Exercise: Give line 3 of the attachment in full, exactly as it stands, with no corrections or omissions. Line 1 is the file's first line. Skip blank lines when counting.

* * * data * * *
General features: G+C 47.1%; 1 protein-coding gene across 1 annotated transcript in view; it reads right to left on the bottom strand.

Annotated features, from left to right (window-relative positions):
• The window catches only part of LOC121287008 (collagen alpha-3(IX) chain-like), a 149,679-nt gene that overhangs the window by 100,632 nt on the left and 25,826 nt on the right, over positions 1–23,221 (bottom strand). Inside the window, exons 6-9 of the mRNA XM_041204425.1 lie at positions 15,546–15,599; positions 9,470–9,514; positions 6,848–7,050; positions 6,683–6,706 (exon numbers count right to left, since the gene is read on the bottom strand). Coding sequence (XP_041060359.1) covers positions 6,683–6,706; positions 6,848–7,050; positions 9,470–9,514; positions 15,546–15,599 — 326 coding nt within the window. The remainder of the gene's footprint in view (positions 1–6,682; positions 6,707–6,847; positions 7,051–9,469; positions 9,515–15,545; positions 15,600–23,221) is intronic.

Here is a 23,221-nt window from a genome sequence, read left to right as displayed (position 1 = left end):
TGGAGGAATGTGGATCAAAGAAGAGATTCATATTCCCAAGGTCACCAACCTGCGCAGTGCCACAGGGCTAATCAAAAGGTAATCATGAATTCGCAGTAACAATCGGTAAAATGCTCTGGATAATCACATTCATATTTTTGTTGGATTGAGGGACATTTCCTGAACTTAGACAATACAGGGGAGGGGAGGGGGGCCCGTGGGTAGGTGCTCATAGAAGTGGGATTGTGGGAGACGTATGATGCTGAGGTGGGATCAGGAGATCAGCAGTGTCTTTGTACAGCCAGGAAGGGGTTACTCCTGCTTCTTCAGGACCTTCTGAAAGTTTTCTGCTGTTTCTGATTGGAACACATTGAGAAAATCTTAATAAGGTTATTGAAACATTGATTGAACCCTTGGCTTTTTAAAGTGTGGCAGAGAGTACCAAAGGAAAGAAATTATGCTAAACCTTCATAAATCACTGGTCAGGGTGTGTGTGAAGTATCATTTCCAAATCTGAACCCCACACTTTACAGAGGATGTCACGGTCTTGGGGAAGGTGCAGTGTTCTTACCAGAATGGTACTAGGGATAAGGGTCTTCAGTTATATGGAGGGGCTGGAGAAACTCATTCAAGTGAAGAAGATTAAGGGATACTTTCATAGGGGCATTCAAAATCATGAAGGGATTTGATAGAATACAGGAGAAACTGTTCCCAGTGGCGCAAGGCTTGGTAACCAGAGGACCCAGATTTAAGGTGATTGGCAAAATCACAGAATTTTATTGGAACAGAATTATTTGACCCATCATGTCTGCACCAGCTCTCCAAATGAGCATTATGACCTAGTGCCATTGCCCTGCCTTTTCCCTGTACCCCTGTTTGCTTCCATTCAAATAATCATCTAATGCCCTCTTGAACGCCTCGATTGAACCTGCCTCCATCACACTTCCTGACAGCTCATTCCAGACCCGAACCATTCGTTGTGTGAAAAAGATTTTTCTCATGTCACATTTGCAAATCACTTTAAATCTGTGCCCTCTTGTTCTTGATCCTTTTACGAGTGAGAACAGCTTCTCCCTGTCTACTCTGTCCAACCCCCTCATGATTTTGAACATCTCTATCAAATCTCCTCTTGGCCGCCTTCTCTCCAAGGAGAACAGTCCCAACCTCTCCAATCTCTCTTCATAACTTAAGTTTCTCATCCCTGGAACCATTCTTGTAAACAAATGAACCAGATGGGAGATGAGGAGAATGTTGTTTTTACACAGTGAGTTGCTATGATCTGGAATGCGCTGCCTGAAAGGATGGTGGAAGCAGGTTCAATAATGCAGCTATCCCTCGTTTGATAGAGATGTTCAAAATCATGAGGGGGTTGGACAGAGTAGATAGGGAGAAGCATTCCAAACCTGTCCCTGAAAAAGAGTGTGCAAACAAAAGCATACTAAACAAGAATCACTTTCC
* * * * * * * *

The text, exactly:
• The window catches only part of LOC121287008 (collagen alpha-3(IX) chain-like), a 149,679-nt gene that overhangs the window by 100,632 nt on the left and 25,826 nt on the right, over positions 1–23,221 (bottom strand). Inside the window, exons 6-9 of the mRNA XM_041204425.1 lie at positions 15,546–15,599; positions 9,470–9,514; positions 6,848–7,050; positions 6,683–6,706 (exon numbers count right to left, since the gene is read on the bottom strand). Coding sequence (XP_041060359.1) covers positions 6,683–6,706; positions 6,848–7,050; positions 9,470–9,514; positions 15,546–15,599 — 326 coding nt within the window. The remainder of the gene's footprint in view (positions 1–6,682; positions 6,707–6,847; positions 7,051–9,469; positions 9,515–15,545; positions 15,600–23,221) is intronic.